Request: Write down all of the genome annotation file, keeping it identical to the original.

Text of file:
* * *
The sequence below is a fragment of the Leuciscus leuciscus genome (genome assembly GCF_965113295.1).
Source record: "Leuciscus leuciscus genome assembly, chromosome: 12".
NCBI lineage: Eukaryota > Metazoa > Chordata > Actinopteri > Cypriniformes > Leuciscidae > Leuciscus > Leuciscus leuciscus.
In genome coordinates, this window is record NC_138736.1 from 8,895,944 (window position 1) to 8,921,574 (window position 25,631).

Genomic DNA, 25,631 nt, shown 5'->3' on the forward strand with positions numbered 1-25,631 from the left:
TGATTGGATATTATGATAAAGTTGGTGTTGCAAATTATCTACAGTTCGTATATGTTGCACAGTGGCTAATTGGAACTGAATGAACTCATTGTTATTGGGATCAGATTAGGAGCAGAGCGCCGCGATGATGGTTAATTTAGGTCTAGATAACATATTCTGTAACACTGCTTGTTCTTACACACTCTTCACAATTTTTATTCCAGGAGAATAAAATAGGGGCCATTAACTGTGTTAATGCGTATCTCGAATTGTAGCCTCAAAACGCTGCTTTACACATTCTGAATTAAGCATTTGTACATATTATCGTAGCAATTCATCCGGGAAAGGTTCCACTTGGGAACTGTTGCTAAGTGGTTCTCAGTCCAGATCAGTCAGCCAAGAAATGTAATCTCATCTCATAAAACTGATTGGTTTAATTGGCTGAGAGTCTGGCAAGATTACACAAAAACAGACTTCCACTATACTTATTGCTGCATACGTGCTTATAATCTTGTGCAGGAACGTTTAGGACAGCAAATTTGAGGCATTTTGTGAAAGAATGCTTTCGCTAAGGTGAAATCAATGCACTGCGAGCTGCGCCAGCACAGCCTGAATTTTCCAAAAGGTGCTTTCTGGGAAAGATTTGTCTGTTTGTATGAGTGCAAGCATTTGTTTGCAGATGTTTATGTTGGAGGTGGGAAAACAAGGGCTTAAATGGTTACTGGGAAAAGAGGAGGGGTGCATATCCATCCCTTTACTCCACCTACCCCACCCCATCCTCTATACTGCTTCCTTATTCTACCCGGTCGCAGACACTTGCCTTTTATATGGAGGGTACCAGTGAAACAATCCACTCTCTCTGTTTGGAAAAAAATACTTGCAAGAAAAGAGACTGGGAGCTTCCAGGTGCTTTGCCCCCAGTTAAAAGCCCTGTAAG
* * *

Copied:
The sequence below is a fragment of the Leuciscus leuciscus genome (genome assembly GCF_965113295.1).
Source record: "Leuciscus leuciscus genome assembly, chromosome: 12".
NCBI lineage: Eukaryota > Metazoa > Chordata > Actinopteri > Cypriniformes > Leuciscidae > Leuciscus > Leuciscus leuciscus.
In genome coordinates, this window is record NC_138736.1 from 8,895,944 (window position 1) to 8,921,574 (window position 25,631).

Genomic DNA, 25,631 nt, shown 5'->3' on the forward strand with positions numbered 1-25,631 from the left:
TGATTGGATATTATGATAAAGTTGGTGTTGCAAATTATCTACAGTTCGTATATGTTGCACAGTGGCTAATTGGAACTGAATGAACTCATTGTTATTGGGATCAGATTAGGAGCAGAGCGCCGCGATGATGGTTAATTTAGGTCTAGATAACATATTCTGTAACACTGCTTGTTCTTACACACTCTTCACAATTTTTATTCCAGGAGAATAAAATAGGGGCCATTAACTGTGTTAATGCGTATCTCGAATTGTAGCCTCAAAACGCTGCTTTACACATTCTGAATTAAGCATTTGTACATATTATCGTAGCAATTCATCCGGGAAAGGTTCCACTTGGGAACTGTTGCTAAGTGGTTCTCAGTCCAGATCAGTCAGCCAAGAAATGTAATCTCATCTCATAAAACTGATTGGTTTAATTGGCTGAGAGTCTGGCAAGATTACACAAAAACAGACTTCCACTATACTTATTGCTGCATACGTGCTTATAATCTTGTGCAGGAACGTTTAGGACAGCAAATTTGAGGCATTTTGTGAAAGAATGCTTTCGCTAAGGTGAAATCAATGCACTGCGAGCTGCGCCAGCACAGCCTGAATTTTCCAAAAGGTGCTTTCTGGGAAAGATTTGTCTGTTTGTATGAGTGCAAGCATTTGTTTGCAGATGTTTATGTTGGAGGTGGGAAAACAAGGGCTTAAATGGTTACTGGGAAAAGAGGAGGGGTGCATATCCATCCCTTTACTCCACCTACCCCACCCCATCCTCTATACTGCTTCCTTATTCTACCCGGTCGCAGACACTTGCCTTTTATATGGAGGGTACCAGTGAAACAATCCACTCTCTCTGTTTGGAAAAAAATACTTGCAAGAAAAGAGACTGGGAGCTTCCAGGTGCTTTGCCCCCAGTTAAAAGCCCTGTAAG